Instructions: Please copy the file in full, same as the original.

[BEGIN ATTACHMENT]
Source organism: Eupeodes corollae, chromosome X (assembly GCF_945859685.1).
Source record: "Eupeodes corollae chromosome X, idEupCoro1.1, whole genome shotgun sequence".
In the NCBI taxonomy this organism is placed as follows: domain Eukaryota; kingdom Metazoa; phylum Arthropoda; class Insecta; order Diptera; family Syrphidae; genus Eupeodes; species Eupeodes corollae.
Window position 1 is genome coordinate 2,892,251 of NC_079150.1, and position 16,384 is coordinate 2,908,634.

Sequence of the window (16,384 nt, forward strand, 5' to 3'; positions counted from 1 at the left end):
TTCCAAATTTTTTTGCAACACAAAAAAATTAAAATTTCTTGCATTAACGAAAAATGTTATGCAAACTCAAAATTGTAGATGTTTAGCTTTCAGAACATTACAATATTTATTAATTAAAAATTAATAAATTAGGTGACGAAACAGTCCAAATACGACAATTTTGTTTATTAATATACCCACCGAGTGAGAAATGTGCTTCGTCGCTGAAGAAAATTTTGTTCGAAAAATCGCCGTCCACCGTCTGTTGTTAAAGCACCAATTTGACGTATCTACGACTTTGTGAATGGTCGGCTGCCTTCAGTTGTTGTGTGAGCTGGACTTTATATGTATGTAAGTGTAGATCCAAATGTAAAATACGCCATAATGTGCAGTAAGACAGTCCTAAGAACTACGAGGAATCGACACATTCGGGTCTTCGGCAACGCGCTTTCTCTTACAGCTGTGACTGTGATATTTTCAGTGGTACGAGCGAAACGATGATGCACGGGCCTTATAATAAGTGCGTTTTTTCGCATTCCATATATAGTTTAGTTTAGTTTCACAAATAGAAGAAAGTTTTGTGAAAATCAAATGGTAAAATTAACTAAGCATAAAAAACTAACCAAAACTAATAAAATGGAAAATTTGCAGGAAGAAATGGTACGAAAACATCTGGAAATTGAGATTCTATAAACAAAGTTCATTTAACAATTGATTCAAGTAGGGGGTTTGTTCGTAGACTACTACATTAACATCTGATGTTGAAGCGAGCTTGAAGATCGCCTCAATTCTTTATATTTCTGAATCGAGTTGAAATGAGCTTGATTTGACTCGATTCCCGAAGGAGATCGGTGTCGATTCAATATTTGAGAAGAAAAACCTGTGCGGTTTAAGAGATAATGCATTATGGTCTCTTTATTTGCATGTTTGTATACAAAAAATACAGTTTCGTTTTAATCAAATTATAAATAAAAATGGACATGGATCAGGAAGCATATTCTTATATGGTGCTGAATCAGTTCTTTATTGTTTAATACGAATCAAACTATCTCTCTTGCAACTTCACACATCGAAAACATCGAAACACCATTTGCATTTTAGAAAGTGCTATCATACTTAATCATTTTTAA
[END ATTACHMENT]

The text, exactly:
Source organism: Eupeodes corollae, chromosome X (assembly GCF_945859685.1).
Source record: "Eupeodes corollae chromosome X, idEupCoro1.1, whole genome shotgun sequence".
In the NCBI taxonomy this organism is placed as follows: domain Eukaryota; kingdom Metazoa; phylum Arthropoda; class Insecta; order Diptera; family Syrphidae; genus Eupeodes; species Eupeodes corollae.
Window position 1 is genome coordinate 2,892,251 of NC_079150.1, and position 16,384 is coordinate 2,908,634.

Sequence of the window (16,384 nt, forward strand, 5' to 3'; positions counted from 1 at the left end):
TTCCAAATTTTTTTGCAACACAAAAAAATTAAAATTTCTTGCATTAACGAAAAATGTTATGCAAACTCAAAATTGTAGATGTTTAGCTTTCAGAACATTACAATATTTATTAATTAAAAATTAATAAATTAGGTGACGAAACAGTCCAAATACGACAATTTTGTTTATTAATATACCCACCGAGTGAGAAATGTGCTTCGTCGCTGAAGAAAATTTTGTTCGAAAAATCGCCGTCCACCGTCTGTTGTTAAAGCACCAATTTGACGTATCTACGACTTTGTGAATGGTCGGCTGCCTTCAGTTGTTGTGTGAGCTGGACTTTATATGTATGTAAGTGTAGATCCAAATGTAAAATACGCCATAATGTGCAGTAAGACAGTCCTAAGAACTACGAGGAATCGACACATTCGGGTCTTCGGCAACGCGCTTTCTCTTACAGCTGTGACTGTGATATTTTCAGTGGTACGAGCGAAACGATGATGCACGGGCCTTATAATAAGTGCGTTTTTTCGCATTCCATATATAGTTTAGTTTAGTTTCACAAATAGAAGAAAGTTTTGTGAAAATCAAATGGTAAAATTAACTAAGCATAAAAAACTAACCAAAACTAATAAAATGGAAAATTTGCAGGAAGAAATGGTACGAAAACATCTGGAAATTGAGATTCTATAAACAAAGTTCATTTAACAATTGATTCAAGTAGGGGGTTTGTTCGTAGACTACTACATTAACATCTGATGTTGAAGCGAGCTTGAAGATCGCCTCAATTCTTTATATTTCTGAATCGAGTTGAAATGAGCTTGATTTGACTCGATTCCCGAAGGAGATCGGTGTCGATTCAATATTTGAGAAGAAAAACCTGTGCGGTTTAAGAGATAATGCATTATGGTCTCTTTATTTGCATGTTTGTATACAAAAAATACAGTTTCGTTTTAATCAAATTATAAATAAAAATGGACATGGATCAGGAAGCATATTCTTATATGGTGCTGAATCAGTTCTTTATTGTTTAATACGAATCAAACTATCTCTCTTGCAACTTCACACATCGAAAACATCGAAACACCATTTGCATTTTAGAAAGTGCTATCATACTTAATCATTTTTAA